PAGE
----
The first time you took me there I couldn’t have been more than 12. My brown hair was cut shoulder length, signifying my emerging teenage angst. It was the 1970s, and stripes were all the rage. I remember that sweater, the pale yellow, rose and powder blue horizontals didn’t do anything for my pudgy frame, but it was comforting and soft against my skin as we walked along the shoreline.
Mom really looks like you, you know. I never realized it when I was little, or course, as children so often forget to notice the details. I remember your tiny, tiny feet, almost doll-like – I guess I thought everyone’s grandma shopped for shoes in the kid’s section. Visiting with you almost always involved a quick trip to Macy’s, and almost always resulted in a special addition to my wardrobe. Today I sometimes wear that heavy rose colored cardigan you made – the one flecked with gray and big enough to wrap around me like a warm hug from you when I’m freezing cold. My family teases me when I have it on, but I’ll never give it up.
We always had to detour to say hi to Father Serra when we rolled into town, even though it was you I couldn’t wait to see. The last time we visited – a few months before you died – you held my boy on your lap in that rose armchair in your kitchen and smiled right into the camera. I’m sure he knows you loved him, even if he can’t remember. Lily was old enough to delight in the hidden treasures of your garden, skipping along the path, exclaiming with glee with each cement bunny or seashell treasure she uncovered. It was fairyland for her. Remember how she stood on tip-toe to smell your roses?
My son loves shortbread, you know. I wish you were here; you’d love feeding his lanky teenage body. You always had something delicious ready when his dad and I were dating; I’ve heard stories about Mom’s boyfriends always wanting to eat at your house, and now I realize why. I know the shortbread recipe was really grandpa’s secret claim to fame – it was nice of you to let him have that little part of your world. You stacked the flaky, buttery shortbread squares right next to your dainty strawberry jam thumbprints. Oh, the cookies that came out of your kitchen. When we’d sit down for tea there was never a lack of sweets, always hiding in some sort of British tin you pulled out of the pantry. It made me feel like you baked them just for me, but I suspect that, like most everything in your life, you baked them just because you loved to.
Even today, when I walk into Mom’s house, I know you’re there. I can just feel you inside the adobe walls, I can hear your dainty feet pattering around the garden and your twig broom brushing the sand from the bricks, just like she still does today. You’re in the little kitchen when we eat – you know, the gas stove continues to make it the warmest place in the house. Mom doesn’t make cookies like you did – but don’t worry, I use the shortbread recipe when I want to let my boy know how much he’s loved.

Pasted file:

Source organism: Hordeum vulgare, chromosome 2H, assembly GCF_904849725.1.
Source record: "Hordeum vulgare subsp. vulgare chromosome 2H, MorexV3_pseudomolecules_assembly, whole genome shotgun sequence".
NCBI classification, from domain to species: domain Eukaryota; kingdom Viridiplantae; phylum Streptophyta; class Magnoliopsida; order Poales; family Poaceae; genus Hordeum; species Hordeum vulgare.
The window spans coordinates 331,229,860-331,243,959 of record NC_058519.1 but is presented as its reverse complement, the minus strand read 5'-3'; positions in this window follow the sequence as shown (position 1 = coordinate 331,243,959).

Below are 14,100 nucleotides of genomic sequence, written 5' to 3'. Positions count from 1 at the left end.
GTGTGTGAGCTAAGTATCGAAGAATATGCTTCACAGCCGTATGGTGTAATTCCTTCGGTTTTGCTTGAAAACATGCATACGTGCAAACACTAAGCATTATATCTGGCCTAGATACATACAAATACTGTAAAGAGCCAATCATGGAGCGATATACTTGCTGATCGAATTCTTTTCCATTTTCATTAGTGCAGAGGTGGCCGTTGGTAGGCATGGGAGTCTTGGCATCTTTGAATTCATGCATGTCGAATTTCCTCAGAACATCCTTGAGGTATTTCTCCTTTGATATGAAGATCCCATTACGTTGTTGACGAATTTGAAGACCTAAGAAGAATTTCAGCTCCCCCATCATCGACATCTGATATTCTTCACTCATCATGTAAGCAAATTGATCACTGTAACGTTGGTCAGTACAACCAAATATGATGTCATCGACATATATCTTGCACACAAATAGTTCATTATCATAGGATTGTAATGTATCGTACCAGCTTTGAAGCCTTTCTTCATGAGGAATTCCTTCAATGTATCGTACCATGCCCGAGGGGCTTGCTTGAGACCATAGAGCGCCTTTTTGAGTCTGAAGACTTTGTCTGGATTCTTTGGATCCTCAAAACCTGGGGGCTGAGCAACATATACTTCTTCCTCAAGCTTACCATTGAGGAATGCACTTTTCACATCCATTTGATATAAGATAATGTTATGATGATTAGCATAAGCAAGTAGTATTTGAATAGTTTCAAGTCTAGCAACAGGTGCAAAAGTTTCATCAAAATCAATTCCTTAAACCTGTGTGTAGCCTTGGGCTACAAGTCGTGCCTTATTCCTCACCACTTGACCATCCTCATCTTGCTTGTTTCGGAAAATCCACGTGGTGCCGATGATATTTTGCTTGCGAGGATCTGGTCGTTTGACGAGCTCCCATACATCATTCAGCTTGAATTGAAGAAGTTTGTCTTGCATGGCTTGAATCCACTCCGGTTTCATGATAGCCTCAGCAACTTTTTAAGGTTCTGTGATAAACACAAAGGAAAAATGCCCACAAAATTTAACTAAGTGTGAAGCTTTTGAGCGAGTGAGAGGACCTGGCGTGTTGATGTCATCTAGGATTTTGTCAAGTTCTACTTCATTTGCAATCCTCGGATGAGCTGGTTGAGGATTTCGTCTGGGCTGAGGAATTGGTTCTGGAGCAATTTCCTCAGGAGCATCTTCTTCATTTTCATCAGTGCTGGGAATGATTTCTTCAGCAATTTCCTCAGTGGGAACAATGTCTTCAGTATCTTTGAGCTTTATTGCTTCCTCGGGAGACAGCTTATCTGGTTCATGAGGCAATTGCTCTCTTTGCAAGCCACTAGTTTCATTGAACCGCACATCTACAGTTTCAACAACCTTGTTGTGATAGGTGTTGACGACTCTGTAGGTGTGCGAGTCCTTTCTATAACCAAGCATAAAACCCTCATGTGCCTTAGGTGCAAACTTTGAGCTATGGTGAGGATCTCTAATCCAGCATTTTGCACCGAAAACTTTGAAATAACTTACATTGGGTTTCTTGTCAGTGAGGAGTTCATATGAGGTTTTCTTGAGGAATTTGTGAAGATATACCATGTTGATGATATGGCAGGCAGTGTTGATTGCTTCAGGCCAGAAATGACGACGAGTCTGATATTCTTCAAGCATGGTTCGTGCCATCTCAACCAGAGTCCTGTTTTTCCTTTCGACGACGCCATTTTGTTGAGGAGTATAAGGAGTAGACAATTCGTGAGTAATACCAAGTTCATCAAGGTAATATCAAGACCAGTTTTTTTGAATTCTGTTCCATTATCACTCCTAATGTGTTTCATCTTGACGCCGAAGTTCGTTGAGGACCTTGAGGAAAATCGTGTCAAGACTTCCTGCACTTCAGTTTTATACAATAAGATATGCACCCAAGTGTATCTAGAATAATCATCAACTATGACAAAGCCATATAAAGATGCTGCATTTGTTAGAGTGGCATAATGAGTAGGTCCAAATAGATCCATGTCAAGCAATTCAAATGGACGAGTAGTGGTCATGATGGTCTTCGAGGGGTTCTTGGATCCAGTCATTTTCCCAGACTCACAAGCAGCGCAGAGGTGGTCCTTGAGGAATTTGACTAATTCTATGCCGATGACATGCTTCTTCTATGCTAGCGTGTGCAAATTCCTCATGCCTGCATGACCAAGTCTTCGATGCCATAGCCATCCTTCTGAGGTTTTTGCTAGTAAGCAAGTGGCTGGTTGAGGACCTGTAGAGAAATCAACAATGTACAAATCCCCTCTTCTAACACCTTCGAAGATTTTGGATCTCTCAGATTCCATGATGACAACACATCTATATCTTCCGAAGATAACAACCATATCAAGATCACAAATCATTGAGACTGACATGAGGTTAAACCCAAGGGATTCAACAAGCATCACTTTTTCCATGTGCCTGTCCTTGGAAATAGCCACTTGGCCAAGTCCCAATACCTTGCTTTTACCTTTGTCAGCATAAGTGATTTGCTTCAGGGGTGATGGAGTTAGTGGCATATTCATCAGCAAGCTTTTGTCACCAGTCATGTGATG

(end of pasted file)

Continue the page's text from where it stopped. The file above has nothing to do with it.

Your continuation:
And just last week, right after I turned off the highway and whispered hi to Father Serra, I curled up in that rose colored armchair and thought of you.
This post was inspired by Under Magnolia by Frances Mayes, a memoir of her return to her roots in the South. Join From Left to Write on April 30th as we discuss Under Magnolia. As a member, I received a copy of the book for review purposes.
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Step Out Of The Comfort Zone Of Creativity - mamawolfeMay 16, 2016
[…] closest I’ve ever felt to being creative was through my garden. My approach a cultivation painted with reckless strokes, sometimes wild combinations of color and […]Reply
NinaMay 2, 2015
Oh wow– what a beautiful tribute.Reply
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Jennifer WolfeMay 3, 2015
Thank you, Nina. I have some very special memories, and it’s time to write them down!
FarrahApril 30, 2015
Such a beautiful post! <3 I miss my grandma so much–I really wish I'd learned to cook from her!Reply
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Jennifer WolfeApril 30, 2015
Thank you, Farrah. Isn’t it true- we don’t realize how much our elders have to offer until they’ve left us. Miss mine terribly. Thanks so much for commenting today!
JennApril 30, 2015
What a lovely memory of your grandmother!Reply
Jennifer WolfeApril 30, 2015
Jenn, thank you for commenting today. This book really made me think of how important it is to document our memories of our family before it’s too late.
Book Club Discussion: Under Magnolia by Frances Mayes - From Left to WriteApril 30, 2015
[…] Jennifer Wolfe of mamawolfe shares memories of her grandmother, a woman who loved roses, baking shortbread and Point Lobos, Cali… […]Reply
NancyApril 29, 2015
My grandmother passed away before my children were born but when I make her cookie recipe for my kids, I remember the Danish Cookie tin she kept her cookies in. I’d make a beeline for that tin after saying my hellos.Reply
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Jennifer WolfeApril 29, 2015
Oh that’s too bad your children couldn’t know her. It’s wonderful she’s still so alive in your memories…
Thien-KimApril 29, 2015
That was beautiful. I could smell her roses too.Reply
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Jennifer WolfeApril 29, 2015
Thanks Kim! I immediately thought of my grandmother when I started getting into the book!